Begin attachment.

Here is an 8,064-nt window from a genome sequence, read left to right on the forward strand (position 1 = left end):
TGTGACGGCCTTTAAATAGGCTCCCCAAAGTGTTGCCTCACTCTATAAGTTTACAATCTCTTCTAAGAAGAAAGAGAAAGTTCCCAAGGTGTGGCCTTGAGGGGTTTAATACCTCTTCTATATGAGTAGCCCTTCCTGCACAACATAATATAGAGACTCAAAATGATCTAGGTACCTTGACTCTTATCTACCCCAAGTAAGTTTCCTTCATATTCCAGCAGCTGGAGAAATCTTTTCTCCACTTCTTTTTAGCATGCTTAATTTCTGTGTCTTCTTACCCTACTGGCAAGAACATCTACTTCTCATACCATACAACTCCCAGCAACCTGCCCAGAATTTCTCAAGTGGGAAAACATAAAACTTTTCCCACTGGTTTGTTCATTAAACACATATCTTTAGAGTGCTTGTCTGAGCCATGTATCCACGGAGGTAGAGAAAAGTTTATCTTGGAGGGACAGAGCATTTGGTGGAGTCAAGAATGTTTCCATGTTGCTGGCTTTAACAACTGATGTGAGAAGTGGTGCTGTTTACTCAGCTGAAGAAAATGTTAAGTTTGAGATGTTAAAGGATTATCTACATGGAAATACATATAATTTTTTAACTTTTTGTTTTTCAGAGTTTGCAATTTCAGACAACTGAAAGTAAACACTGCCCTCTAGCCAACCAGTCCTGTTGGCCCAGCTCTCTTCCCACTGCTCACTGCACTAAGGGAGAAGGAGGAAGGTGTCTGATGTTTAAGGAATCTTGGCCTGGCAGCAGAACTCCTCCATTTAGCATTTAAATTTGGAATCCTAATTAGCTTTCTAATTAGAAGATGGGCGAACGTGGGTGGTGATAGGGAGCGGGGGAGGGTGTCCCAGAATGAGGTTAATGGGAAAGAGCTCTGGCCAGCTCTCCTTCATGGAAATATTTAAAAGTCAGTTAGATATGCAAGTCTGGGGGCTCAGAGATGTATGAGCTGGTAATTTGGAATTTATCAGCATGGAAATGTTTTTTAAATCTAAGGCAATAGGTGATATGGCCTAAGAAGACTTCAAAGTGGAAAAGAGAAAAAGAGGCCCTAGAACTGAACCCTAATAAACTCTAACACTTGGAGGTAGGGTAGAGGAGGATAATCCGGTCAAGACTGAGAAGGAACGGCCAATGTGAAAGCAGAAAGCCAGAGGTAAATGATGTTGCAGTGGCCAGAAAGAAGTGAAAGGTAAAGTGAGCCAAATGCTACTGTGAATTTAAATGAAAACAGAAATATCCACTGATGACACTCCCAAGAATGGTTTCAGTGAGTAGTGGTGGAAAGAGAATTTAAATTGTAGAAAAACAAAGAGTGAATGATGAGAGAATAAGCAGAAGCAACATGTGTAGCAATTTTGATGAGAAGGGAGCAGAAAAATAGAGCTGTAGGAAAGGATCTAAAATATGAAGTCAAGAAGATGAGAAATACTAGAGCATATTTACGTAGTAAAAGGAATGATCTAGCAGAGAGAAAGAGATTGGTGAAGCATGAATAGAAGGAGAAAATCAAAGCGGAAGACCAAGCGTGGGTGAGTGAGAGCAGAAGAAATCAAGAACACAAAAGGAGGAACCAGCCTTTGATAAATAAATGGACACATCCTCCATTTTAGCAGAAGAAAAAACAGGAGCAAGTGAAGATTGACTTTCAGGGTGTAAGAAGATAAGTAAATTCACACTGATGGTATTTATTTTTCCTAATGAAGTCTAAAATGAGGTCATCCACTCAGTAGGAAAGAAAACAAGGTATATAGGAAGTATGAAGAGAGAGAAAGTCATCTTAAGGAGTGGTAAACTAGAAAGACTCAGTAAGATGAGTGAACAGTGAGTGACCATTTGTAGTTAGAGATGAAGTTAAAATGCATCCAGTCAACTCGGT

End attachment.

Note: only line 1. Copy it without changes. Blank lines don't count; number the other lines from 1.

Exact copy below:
Here is an 8,064-nt window from a genome sequence, read left to right on the forward strand (position 1 = left end):